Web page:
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The Drum Lab
Patrick Butler
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Patrick ButlerPatrick Butler
Patrick Butler was born in Monan, Indiana.  The first sounds he heard were melodies to Celtic and bluegrass tunes picked out on banjo, guitar and mandolin by his father.  Patrick's family moved to New Brunswick, New Jersey while he was four years old.  New Brunswick was an area unusually rich with jazz musicians.  Joe Pass was born there; other residents included organist Charles Earland, Renaldo Jorge, trombonist with the Fania All-Stars, and alto saxophonist James Spaulding.  Patrick started playing guitar at age 13 and went on to record and play with many varied artists.

Harry Leahey, jazz guitar genius, lived in nearby South Plainfield, New Jersey; Patrick started studying with him at age 15.  Leahey, nicknamed "Buddha of the Guitar", was a member of The Phil Woods Quintet and was a student of Johnny Smith, the Master of Chordal Theory, and Dennis Sandole, whose most famous students included saxophonist John Coltrane and guitarist Pat Martino.

Upon graduating high school, Butler spent a short, intense period of time playing and studying with James Spaulding, while Spaulding taught at Rutgers University.  James Spaulding needs no introduction to any serious jazz lover; he has recorded with the "who's who" of jazz.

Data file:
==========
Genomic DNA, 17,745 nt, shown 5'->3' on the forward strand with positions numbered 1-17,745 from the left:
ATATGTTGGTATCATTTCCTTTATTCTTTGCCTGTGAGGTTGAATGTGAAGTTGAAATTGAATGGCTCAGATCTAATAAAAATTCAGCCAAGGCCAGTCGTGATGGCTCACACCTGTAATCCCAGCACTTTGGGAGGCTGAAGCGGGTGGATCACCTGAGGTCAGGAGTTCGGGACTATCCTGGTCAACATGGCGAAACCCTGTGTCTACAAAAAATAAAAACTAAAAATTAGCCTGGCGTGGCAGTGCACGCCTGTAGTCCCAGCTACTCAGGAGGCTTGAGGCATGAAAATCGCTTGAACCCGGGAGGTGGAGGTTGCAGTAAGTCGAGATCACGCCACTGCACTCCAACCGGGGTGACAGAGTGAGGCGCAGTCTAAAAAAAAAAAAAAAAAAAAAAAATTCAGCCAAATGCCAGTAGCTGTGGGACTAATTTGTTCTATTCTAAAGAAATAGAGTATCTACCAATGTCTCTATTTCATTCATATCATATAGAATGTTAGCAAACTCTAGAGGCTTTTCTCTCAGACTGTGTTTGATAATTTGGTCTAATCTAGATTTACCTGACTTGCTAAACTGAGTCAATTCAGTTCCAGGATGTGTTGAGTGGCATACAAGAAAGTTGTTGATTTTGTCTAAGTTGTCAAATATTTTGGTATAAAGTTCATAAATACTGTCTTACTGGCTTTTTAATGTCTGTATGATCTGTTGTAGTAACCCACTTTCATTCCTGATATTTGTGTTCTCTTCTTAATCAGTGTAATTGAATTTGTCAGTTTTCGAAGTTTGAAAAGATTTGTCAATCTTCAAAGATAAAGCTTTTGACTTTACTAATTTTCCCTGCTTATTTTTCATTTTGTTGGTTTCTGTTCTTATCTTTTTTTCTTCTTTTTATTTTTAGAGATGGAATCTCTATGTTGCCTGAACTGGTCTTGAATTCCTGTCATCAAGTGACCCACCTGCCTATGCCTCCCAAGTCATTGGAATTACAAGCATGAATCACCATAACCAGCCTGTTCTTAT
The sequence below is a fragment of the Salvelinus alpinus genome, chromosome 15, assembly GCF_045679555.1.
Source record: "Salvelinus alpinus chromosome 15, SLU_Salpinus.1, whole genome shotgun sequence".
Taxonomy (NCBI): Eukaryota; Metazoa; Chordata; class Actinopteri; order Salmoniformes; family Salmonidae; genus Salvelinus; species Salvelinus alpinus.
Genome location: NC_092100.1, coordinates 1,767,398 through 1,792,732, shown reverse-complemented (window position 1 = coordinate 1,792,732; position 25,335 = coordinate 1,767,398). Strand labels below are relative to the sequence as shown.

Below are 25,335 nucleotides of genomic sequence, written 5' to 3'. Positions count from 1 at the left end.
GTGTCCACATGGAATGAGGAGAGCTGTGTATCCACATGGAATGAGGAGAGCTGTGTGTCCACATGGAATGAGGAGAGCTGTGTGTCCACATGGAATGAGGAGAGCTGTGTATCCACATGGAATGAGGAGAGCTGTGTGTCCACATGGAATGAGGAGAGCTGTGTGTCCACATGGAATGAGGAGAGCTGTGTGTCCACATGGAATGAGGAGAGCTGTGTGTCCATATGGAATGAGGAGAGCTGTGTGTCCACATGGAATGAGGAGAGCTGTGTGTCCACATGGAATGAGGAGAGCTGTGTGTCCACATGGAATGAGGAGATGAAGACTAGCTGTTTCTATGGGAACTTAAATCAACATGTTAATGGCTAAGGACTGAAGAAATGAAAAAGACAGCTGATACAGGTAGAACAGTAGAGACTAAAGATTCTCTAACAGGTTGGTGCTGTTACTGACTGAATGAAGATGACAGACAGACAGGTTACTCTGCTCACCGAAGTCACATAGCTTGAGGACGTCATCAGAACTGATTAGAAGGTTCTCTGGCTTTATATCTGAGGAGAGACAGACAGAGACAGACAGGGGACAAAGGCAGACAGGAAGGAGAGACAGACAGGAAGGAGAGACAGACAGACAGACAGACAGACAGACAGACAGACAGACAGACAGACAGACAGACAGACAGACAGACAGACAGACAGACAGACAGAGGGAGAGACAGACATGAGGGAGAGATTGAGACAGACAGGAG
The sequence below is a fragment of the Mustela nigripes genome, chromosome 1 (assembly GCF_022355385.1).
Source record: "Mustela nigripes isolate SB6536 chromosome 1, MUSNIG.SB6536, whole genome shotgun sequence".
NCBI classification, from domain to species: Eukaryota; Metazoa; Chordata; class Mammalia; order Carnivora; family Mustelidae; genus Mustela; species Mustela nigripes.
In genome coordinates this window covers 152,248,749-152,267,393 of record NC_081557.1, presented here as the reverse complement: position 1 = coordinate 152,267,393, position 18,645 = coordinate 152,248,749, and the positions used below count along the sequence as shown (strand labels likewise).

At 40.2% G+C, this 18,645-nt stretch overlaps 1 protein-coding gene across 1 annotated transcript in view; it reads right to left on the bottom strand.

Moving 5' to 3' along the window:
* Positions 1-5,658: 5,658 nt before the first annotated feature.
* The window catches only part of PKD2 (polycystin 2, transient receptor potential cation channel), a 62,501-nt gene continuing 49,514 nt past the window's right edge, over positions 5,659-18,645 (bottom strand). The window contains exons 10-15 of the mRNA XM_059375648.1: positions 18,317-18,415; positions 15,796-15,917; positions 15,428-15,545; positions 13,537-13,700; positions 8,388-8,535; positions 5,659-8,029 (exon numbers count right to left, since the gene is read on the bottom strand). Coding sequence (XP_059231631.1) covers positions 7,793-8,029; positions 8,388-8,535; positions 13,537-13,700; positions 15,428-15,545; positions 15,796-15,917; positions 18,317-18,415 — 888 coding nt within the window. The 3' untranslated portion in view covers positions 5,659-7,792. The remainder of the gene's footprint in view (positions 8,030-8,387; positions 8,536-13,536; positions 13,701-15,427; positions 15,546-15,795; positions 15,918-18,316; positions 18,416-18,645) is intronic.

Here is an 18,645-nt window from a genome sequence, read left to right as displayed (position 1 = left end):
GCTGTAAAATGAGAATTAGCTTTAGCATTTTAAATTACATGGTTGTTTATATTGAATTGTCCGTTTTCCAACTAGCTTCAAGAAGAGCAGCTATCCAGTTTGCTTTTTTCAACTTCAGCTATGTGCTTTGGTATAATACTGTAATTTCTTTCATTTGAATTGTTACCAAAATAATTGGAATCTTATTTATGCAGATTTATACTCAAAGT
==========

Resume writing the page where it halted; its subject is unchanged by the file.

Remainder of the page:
Butler then met funk drummer and impresario, Bill Curtis, and was invited to join The Fatback Band, a funk unit from Queens, New York.  The first record he recorded with Fatback, Brite Lites/Big City, went gold.  Butler then spent the next several years touring extensively and recording two more records with Fatback, including XII, which included the trackKing Tim III, purportedly the first rap track ever released on a major label!  During the Fatback years, Butler also studied with the Trinidadian jazz guitar player, Roland Prince, who was then living in Brooklyn.

Feeling the need for more creativity, upon the conclusion of touring with Fatback, Butler took two years "off" for a period of intensive composition.  During this period, he composed a book called "Pentatonic Flights," which used the pentatonic scale as the basis of the harmonic structure instead of the diatonic scale.

Moving to Los Angeles, Butler recorded with Stephen Perkins' acid jazz jam band, Banyan.  He also appears on Mike Watt's Ball Hog or Tug Boat on a track featuring Henry Rollins.  He is currently fronting the Los Angeles-based Celtic funk unit Superkeltic, and is an annual attendee at Uli Jon Roth's Sky Academy.

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